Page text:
Last week the Nobel Prize in medicine was shared between three scientists that revolutionised the control of parasitic diseases, notably onchocerciasis, lymphatic filariasis, and ...malaria. It was the Chinese scientist Youyou Tu that received the prize for her work on artemisinin. She thus became the fourth (or fifth?) Nobel Prize winner with a focus on malaria. Who were the others?
The second Nobel Prize in physiology or medicine went to Sir Ronald Ross, for his discovery of the role of mosquitoes in the transmission of malaria. That was back in 1902. Not long afterwards it was Alphonse Laveran, in 1907, who received the prize for his discovery of the malaria parasite and demonstration that it was not a bacterium but a parasitic protozoan that is causing the disease. Then it took several decades for another winner to come forward, Paul Muller, in 1948, for his discovery of the world's most controversial insecticide, DDT. It can be argued, however, that the prize in 1927, for Julius Wagner-Jauregg, was also directly related to malaria, since he discovered that syphilis can be cured with malaria. So it can be debated if this year's Nobel Prize is the 4th or the 5th for malaria...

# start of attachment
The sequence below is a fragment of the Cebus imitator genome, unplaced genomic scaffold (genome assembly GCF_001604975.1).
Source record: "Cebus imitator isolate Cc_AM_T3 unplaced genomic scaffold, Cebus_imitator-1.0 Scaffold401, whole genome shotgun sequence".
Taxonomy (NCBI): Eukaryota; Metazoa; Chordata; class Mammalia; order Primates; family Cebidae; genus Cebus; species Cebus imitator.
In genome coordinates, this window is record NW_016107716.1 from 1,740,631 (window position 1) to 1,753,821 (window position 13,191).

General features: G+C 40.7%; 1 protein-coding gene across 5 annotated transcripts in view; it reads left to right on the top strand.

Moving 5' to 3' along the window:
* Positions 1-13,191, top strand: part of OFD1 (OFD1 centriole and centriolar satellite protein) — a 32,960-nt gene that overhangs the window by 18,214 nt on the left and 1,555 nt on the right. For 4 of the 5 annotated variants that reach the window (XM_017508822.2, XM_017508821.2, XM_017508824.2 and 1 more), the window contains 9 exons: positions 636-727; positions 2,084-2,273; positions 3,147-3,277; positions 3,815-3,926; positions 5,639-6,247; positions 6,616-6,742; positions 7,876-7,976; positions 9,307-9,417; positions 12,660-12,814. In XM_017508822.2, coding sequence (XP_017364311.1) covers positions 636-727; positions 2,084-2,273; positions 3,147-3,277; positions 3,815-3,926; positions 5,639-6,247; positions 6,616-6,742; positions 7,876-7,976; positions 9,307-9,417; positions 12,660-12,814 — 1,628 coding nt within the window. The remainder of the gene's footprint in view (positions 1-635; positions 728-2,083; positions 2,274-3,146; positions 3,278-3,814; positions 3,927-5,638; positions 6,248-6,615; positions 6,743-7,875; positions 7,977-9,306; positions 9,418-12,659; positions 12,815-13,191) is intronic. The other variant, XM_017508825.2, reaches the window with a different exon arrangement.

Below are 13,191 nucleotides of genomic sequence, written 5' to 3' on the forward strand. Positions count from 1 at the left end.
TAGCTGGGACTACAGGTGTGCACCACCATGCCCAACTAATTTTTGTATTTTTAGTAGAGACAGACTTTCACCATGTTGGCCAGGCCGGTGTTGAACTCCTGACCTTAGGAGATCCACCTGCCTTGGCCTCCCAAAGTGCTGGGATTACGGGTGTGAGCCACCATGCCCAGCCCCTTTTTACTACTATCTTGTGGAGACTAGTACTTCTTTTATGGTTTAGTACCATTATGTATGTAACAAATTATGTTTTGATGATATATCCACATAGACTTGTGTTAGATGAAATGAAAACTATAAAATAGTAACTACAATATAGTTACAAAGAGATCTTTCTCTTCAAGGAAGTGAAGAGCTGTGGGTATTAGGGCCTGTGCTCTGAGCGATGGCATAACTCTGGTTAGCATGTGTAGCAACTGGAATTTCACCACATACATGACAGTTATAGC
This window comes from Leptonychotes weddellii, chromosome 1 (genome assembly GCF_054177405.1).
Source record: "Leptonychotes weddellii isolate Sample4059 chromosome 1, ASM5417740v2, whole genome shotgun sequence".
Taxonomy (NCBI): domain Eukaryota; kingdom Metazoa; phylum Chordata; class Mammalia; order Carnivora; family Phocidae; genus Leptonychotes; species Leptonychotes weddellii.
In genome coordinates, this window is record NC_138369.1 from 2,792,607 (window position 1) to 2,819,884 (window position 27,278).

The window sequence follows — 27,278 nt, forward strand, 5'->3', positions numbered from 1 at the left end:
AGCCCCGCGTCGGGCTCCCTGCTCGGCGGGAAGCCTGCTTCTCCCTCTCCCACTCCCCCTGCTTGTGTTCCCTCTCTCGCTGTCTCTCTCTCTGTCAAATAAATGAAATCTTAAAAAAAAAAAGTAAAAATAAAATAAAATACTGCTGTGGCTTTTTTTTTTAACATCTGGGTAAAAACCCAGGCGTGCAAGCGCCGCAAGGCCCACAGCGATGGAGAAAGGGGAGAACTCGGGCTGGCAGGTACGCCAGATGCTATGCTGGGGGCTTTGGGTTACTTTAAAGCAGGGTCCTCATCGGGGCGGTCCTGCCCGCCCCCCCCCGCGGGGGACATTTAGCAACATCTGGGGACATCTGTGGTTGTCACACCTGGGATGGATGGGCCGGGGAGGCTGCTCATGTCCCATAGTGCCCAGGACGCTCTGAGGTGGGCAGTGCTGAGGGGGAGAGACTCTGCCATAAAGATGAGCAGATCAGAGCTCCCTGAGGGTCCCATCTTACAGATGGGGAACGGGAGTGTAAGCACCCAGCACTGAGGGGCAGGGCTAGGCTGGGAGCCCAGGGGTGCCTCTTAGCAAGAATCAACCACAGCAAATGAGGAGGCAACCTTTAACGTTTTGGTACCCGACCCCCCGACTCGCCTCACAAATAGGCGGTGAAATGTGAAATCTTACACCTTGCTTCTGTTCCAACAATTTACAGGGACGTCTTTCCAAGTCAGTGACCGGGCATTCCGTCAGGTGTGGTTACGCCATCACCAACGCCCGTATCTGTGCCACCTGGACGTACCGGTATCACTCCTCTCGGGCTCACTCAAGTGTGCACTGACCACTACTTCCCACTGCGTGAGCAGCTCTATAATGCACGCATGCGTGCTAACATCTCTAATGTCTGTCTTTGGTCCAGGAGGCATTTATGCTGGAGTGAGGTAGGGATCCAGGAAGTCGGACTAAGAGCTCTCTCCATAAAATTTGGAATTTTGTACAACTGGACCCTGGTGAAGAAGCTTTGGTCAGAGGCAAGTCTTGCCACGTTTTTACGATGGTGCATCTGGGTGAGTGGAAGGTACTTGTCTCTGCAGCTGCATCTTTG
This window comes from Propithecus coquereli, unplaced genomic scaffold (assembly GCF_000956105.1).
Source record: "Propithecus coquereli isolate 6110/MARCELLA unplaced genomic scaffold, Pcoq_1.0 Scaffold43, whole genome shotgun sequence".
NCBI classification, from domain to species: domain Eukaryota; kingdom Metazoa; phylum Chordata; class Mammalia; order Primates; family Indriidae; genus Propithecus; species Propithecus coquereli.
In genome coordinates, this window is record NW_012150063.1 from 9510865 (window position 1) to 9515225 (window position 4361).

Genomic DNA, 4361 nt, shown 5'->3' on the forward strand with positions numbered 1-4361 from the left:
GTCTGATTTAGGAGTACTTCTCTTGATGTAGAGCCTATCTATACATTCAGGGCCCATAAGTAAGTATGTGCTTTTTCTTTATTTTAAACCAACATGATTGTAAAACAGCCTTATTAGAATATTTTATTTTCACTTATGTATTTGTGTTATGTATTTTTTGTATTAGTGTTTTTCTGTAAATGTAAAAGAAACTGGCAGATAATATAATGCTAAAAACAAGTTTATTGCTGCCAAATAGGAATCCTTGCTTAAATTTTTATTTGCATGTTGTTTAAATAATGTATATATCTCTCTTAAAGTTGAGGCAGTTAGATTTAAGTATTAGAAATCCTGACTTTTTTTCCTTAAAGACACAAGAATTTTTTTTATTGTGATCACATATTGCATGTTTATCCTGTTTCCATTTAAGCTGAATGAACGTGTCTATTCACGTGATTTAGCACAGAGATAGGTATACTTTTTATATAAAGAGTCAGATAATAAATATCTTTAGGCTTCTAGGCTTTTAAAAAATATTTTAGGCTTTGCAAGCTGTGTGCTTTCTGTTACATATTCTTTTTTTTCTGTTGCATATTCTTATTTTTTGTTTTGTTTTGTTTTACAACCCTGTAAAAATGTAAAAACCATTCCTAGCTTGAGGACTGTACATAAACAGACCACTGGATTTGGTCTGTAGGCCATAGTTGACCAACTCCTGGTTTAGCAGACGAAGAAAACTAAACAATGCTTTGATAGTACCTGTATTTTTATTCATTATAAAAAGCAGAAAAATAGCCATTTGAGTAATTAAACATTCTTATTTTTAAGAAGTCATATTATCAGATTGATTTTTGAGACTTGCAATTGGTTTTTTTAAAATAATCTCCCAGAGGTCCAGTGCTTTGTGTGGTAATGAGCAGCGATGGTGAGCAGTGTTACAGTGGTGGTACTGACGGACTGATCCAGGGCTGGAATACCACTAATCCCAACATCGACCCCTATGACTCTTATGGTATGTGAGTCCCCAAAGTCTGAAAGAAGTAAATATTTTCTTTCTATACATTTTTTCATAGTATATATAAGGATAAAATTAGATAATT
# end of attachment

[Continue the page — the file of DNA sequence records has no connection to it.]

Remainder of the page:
Interestingly, the recent paper by Bhatt et al. in Nature attributed 68% of all the gains over the last 15 years to LLINs, 22% to ACTs, and 10% to IRS. One could therefore make a case that the discovery of the LLIN would equally qualify for a Nobel Prize...what do you think?
MalariaWorld congratulates Dr. Youyou Tu with this great award, especially so since this Nobel Prize is putting global attention to the cause of parasitic diseases such as malaria.
This week also an announcement from MESA, that the Armed Forces Pesticide Board has joined the MESA track database. Read more here.
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